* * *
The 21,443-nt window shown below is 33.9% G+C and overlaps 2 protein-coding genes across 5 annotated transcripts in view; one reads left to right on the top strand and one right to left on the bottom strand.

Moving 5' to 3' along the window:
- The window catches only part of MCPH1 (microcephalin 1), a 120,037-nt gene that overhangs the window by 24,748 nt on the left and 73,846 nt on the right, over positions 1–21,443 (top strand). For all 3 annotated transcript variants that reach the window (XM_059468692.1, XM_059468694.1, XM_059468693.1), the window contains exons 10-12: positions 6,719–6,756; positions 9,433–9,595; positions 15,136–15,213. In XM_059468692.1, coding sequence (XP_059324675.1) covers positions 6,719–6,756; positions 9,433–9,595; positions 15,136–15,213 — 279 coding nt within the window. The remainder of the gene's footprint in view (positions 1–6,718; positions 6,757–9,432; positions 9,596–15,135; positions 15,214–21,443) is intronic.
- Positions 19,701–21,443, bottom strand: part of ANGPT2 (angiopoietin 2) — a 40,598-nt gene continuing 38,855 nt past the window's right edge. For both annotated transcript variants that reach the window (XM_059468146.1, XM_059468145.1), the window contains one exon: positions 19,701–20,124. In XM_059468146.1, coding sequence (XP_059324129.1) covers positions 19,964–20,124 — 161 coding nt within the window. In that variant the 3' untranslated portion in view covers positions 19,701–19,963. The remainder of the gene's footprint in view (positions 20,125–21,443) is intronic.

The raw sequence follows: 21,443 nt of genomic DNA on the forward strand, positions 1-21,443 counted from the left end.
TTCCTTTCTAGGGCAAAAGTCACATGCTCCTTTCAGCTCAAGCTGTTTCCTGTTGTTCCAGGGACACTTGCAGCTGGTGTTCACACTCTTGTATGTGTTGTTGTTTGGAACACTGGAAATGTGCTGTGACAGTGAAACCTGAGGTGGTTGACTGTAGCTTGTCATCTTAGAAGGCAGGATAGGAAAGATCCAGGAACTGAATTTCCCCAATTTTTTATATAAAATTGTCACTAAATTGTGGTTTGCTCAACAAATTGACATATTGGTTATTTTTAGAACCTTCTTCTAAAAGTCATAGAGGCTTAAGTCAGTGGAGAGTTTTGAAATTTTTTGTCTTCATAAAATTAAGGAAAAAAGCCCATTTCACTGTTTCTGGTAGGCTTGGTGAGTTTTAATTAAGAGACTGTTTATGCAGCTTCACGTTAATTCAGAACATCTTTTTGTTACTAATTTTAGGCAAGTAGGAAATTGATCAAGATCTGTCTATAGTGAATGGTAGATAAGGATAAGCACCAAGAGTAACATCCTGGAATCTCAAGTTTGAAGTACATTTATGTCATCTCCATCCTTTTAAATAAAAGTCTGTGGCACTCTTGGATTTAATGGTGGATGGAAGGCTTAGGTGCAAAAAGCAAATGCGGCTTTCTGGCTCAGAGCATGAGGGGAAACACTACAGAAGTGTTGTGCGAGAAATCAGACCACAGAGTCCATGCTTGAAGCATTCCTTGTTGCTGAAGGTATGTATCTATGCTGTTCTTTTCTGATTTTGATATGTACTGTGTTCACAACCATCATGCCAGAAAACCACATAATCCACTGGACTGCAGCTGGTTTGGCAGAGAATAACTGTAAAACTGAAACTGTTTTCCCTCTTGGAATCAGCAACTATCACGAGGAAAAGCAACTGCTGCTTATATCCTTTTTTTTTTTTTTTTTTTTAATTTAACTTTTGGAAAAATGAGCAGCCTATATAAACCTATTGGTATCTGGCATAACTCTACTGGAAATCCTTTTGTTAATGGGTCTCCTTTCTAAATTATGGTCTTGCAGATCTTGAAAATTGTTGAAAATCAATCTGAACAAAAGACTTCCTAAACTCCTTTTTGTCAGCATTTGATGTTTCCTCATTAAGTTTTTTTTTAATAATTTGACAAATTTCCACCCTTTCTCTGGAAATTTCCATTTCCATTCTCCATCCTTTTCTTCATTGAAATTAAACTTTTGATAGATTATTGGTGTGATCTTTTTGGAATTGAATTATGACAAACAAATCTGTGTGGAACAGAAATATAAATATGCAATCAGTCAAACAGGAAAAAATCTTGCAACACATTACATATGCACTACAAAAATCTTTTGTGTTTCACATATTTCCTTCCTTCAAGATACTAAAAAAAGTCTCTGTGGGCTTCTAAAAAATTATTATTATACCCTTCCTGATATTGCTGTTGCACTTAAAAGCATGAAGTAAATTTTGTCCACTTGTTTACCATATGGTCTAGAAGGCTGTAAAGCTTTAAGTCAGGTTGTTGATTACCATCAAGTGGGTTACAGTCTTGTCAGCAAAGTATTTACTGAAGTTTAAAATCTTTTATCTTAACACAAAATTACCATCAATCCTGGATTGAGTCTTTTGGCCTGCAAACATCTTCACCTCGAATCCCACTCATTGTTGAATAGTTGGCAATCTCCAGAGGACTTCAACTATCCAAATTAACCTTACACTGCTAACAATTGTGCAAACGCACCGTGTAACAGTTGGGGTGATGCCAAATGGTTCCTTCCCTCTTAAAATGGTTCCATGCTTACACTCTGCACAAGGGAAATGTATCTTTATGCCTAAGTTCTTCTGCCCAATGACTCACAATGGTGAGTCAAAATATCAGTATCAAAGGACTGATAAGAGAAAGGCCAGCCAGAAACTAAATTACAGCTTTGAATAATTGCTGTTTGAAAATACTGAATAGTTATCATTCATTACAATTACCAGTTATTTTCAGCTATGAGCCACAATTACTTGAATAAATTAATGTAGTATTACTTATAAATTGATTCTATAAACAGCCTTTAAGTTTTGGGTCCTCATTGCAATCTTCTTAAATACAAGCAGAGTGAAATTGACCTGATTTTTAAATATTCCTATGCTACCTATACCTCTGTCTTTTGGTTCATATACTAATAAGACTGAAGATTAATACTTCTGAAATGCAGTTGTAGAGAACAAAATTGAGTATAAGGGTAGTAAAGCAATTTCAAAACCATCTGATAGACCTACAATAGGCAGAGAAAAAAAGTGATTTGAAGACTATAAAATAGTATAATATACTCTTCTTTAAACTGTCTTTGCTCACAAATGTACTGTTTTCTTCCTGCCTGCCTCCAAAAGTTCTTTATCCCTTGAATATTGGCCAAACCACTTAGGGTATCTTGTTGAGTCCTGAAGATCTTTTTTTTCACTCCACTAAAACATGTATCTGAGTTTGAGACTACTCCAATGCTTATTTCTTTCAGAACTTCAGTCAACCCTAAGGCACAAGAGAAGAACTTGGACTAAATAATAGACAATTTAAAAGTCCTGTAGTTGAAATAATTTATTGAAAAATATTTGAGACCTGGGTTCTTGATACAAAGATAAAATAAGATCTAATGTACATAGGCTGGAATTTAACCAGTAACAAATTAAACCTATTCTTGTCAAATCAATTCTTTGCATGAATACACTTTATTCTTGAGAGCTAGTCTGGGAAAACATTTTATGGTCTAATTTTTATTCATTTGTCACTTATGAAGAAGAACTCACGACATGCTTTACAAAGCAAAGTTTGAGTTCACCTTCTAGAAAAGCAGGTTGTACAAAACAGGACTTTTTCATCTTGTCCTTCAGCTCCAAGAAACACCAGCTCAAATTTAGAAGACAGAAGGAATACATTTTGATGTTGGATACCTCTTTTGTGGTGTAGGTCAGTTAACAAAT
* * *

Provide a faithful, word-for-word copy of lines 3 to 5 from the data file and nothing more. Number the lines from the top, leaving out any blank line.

- The window catches only part of MCPH1 (microcephalin 1), a 120,037-nt gene that overhangs the window by 24,748 nt on the left and 73,846 nt on the right, over positions 1–21,443 (top strand). For all 3 annotated transcript variants that reach the window (XM_059468692.1, XM_059468694.1, XM_059468693.1), the window contains exons 10-12: positions 6,719–6,756; positions 9,433–9,595; positions 15,136–15,213. In XM_059468692.1, coding sequence (XP_059324675.1) covers positions 6,719–6,756; positions 9,433–9,595; positions 15,136–15,213 — 279 coding nt within the window. The remainder of the gene's footprint in view (positions 1–6,718; positions 6,757–9,432; positions 9,596–15,135; positions 15,214–21,443) is intronic.
- Positions 19,701–21,443, bottom strand: part of ANGPT2 (angiopoietin 2) — a 40,598-nt gene continuing 38,855 nt past the window's right edge. For both annotated transcript variants that reach the window (XM_059468146.1, XM_059468145.1), the window contains one exon: positions 19,701–20,124. In XM_059468146.1, coding sequence (XP_059324129.1) covers positions 19,964–20,124 — 161 coding nt within the window. In that variant the 3' untranslated portion in view covers positions 19,701–19,963. The remainder of the gene's footprint in view (positions 20,125–21,443) is intronic.

The raw sequence follows: 21,443 nt of genomic DNA on the forward strand, positions 1-21,443 counted from the left end.